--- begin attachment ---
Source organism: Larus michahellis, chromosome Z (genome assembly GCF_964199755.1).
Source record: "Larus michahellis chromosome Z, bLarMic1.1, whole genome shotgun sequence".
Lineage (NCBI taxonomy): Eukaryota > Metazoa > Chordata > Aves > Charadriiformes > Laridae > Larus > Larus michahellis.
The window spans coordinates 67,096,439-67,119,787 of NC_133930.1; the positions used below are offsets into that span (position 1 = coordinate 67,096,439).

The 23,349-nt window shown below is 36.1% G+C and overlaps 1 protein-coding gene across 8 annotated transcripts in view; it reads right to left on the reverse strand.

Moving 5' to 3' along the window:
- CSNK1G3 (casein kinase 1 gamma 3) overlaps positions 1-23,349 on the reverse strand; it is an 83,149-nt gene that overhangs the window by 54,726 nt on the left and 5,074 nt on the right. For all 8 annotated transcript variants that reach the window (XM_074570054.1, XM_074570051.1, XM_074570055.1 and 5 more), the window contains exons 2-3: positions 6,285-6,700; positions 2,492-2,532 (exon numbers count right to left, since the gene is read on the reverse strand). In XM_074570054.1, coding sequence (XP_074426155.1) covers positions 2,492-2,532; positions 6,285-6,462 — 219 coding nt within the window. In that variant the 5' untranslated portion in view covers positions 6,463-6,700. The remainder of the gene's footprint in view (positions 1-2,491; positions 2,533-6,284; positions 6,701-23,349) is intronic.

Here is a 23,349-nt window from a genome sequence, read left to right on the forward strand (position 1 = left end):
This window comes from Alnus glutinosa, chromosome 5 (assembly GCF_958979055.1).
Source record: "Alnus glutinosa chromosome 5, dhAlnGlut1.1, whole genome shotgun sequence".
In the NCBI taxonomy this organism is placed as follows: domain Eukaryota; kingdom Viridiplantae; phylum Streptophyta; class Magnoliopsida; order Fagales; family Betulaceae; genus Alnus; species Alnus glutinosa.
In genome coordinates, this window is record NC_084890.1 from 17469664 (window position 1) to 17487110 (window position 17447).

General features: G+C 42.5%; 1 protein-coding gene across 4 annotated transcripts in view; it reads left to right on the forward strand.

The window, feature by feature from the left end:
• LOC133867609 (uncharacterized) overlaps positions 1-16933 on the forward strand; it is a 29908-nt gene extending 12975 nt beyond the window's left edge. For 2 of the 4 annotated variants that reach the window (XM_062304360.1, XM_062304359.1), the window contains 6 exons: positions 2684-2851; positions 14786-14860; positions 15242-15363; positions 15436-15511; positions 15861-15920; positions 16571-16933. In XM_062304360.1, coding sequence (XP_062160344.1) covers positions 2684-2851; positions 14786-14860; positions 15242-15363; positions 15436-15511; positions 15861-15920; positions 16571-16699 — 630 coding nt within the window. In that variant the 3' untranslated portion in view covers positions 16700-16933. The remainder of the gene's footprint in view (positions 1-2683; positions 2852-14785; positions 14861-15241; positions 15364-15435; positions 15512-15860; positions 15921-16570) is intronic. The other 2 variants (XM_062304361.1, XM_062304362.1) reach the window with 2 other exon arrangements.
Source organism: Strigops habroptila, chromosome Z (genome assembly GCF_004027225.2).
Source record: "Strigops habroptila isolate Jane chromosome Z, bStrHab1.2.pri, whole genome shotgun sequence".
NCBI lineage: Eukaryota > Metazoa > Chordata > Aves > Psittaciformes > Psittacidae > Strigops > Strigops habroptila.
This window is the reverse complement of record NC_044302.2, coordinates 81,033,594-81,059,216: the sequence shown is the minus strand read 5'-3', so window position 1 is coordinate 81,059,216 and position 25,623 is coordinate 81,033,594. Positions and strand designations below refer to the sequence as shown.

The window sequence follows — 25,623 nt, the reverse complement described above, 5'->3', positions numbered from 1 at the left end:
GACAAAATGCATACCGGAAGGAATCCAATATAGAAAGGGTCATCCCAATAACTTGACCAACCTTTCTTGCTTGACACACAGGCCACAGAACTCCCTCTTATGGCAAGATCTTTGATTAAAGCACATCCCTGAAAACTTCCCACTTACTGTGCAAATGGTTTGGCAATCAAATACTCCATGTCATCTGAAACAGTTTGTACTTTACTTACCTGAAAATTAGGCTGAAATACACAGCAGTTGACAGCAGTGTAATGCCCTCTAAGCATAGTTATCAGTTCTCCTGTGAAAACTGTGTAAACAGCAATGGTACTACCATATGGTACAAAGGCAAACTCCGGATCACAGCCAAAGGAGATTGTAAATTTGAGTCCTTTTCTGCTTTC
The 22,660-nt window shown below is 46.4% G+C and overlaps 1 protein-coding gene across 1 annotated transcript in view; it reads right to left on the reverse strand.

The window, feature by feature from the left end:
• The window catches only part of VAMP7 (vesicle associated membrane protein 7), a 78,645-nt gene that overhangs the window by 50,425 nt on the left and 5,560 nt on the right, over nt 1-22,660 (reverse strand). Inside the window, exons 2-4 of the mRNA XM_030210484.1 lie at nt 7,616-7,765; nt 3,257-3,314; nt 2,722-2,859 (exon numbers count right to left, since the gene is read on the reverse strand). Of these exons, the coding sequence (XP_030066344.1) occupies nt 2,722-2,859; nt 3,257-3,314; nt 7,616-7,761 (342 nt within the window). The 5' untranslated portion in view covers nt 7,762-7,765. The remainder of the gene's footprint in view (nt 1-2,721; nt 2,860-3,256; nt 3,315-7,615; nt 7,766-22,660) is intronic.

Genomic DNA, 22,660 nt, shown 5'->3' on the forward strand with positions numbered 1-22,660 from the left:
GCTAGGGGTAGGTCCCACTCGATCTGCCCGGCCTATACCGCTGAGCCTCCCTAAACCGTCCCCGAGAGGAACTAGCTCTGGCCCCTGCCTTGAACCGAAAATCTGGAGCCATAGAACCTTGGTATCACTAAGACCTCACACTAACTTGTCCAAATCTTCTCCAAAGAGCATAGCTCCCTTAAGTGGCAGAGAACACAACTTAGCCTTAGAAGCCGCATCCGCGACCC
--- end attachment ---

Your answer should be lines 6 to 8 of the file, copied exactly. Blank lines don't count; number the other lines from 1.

Moving 5' to 3' along the window:
- CSNK1G3 (casein kinase 1 gamma 3) overlaps positions 1-23,349 on the reverse strand; it is an 83,149-nt gene that overhangs the window by 54,726 nt on the left and 5,074 nt on the right. For all 8 annotated transcript variants that reach the window (XM_074570054.1, XM_074570051.1, XM_074570055.1 and 5 more), the window contains exons 2-3: positions 6,285-6,700; positions 2,492-2,532 (exon numbers count right to left, since the gene is read on the reverse strand). In XM_074570054.1, coding sequence (XP_074426155.1) covers positions 2,492-2,532; positions 6,285-6,462 — 219 coding nt within the window. In that variant the 5' untranslated portion in view covers positions 6,463-6,700. The remainder of the gene's footprint in view (positions 1-2,491; positions 2,533-6,284; positions 6,701-23,349) is intronic.

Here is a 23,349-nt window from a genome sequence, read left to right on the forward strand (position 1 = left end):